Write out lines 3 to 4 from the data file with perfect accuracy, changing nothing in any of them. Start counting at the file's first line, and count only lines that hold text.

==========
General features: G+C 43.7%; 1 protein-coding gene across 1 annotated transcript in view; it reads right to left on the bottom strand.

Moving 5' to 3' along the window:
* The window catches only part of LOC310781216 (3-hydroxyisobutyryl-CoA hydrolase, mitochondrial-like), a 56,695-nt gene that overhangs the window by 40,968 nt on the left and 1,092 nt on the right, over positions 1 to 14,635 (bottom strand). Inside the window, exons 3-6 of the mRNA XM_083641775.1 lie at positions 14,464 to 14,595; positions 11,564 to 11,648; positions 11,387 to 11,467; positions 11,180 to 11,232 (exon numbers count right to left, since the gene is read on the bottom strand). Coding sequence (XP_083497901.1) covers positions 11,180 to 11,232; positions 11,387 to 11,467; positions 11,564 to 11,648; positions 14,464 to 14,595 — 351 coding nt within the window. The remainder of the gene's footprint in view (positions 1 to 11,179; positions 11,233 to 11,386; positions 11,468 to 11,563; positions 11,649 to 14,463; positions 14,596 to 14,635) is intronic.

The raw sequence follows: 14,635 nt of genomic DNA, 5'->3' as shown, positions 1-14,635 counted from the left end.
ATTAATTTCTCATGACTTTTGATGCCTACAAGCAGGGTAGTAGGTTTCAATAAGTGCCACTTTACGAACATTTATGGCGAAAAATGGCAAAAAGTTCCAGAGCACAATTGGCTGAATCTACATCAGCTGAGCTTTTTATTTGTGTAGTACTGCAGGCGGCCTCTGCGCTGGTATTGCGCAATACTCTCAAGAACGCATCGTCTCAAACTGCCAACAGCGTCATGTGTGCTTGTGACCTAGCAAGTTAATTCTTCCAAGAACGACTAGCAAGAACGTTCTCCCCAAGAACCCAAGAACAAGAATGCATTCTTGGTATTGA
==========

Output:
* The window catches only part of LOC310781216 (3-hydroxyisobutyryl-CoA hydrolase, mitochondrial-like), a 56,695-nt gene that overhangs the window by 40,968 nt on the left and 1,092 nt on the right, over positions 1 to 14,635 (bottom strand). Inside the window, exons 3-6 of the mRNA XM_083641775.1 lie at positions 14,464 to 14,595; positions 11,564 to 11,648; positions 11,387 to 11,467; positions 11,180 to 11,232 (exon numbers count right to left, since the gene is read on the bottom strand). Coding sequence (XP_083497901.1) covers positions 11,180 to 11,232; positions 11,387 to 11,467; positions 11,564 to 11,648; positions 14,464 to 14,595 — 351 coding nt within the window. The remainder of the gene's footprint in view (positions 1 to 11,179; positions 11,233 to 11,386; positions 11,468 to 11,563; positions 11,649 to 14,463; positions 14,596 to 14,635) is intronic.

The raw sequence follows: 14,635 nt of genomic DNA, 5'->3' as shown, positions 1-14,635 counted from the left end.